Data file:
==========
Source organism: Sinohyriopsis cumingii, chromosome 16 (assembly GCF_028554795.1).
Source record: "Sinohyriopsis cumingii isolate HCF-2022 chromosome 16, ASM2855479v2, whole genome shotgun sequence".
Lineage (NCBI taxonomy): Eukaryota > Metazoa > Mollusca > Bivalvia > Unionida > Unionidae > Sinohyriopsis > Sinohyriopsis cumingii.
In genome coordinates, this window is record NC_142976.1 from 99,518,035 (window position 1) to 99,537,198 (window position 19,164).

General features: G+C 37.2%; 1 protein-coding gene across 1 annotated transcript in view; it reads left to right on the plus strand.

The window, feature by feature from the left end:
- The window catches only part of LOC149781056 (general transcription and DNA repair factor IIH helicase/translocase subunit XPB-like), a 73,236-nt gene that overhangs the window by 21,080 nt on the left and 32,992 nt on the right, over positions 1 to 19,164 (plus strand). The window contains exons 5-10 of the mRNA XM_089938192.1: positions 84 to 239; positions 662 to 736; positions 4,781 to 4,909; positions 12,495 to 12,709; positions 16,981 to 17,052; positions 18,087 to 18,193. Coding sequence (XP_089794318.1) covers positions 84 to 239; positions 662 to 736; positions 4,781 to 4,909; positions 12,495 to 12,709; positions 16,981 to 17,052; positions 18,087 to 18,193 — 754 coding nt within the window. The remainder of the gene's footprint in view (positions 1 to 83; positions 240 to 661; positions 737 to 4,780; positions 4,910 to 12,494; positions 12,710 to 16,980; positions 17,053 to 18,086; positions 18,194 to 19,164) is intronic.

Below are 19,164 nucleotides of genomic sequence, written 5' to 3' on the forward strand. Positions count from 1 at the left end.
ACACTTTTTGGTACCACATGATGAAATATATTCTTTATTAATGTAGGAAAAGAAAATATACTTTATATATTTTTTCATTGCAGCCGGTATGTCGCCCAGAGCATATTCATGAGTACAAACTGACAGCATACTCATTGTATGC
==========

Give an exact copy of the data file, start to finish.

Source organism: Sinohyriopsis cumingii, chromosome 16 (assembly GCF_028554795.1).
Source record: "Sinohyriopsis cumingii isolate HCF-2022 chromosome 16, ASM2855479v2, whole genome shotgun sequence".
Lineage (NCBI taxonomy): Eukaryota > Metazoa > Mollusca > Bivalvia > Unionida > Unionidae > Sinohyriopsis > Sinohyriopsis cumingii.
In genome coordinates, this window is record NC_142976.1 from 99,518,035 (window position 1) to 99,537,198 (window position 19,164).

General features: G+C 37.2%; 1 protein-coding gene across 1 annotated transcript in view; it reads left to right on the plus strand.

The window, feature by feature from the left end:
- The window catches only part of LOC149781056 (general transcription and DNA repair factor IIH helicase/translocase subunit XPB-like), a 73,236-nt gene that overhangs the window by 21,080 nt on the left and 32,992 nt on the right, over positions 1 to 19,164 (plus strand). The window contains exons 5-10 of the mRNA XM_089938192.1: positions 84 to 239; positions 662 to 736; positions 4,781 to 4,909; positions 12,495 to 12,709; positions 16,981 to 17,052; positions 18,087 to 18,193. Coding sequence (XP_089794318.1) covers positions 84 to 239; positions 662 to 736; positions 4,781 to 4,909; positions 12,495 to 12,709; positions 16,981 to 17,052; positions 18,087 to 18,193 — 754 coding nt within the window. The remainder of the gene's footprint in view (positions 1 to 83; positions 240 to 661; positions 737 to 4,780; positions 4,910 to 12,494; positions 12,710 to 16,980; positions 17,053 to 18,086; positions 18,194 to 19,164) is intronic.

Below are 19,164 nucleotides of genomic sequence, written 5' to 3' on the forward strand. Positions count from 1 at the left end.
ACACTTTTTGGTACCACATGATGAAATATATTCTTTATTAATGTAGGAAAAGAAAATATACTTTATATATTTTTTCATTGCAGCCGGTATGTCGCCCAGAGCATATTCATGAGTACAAACTGACAGCATACTCATTGTATGC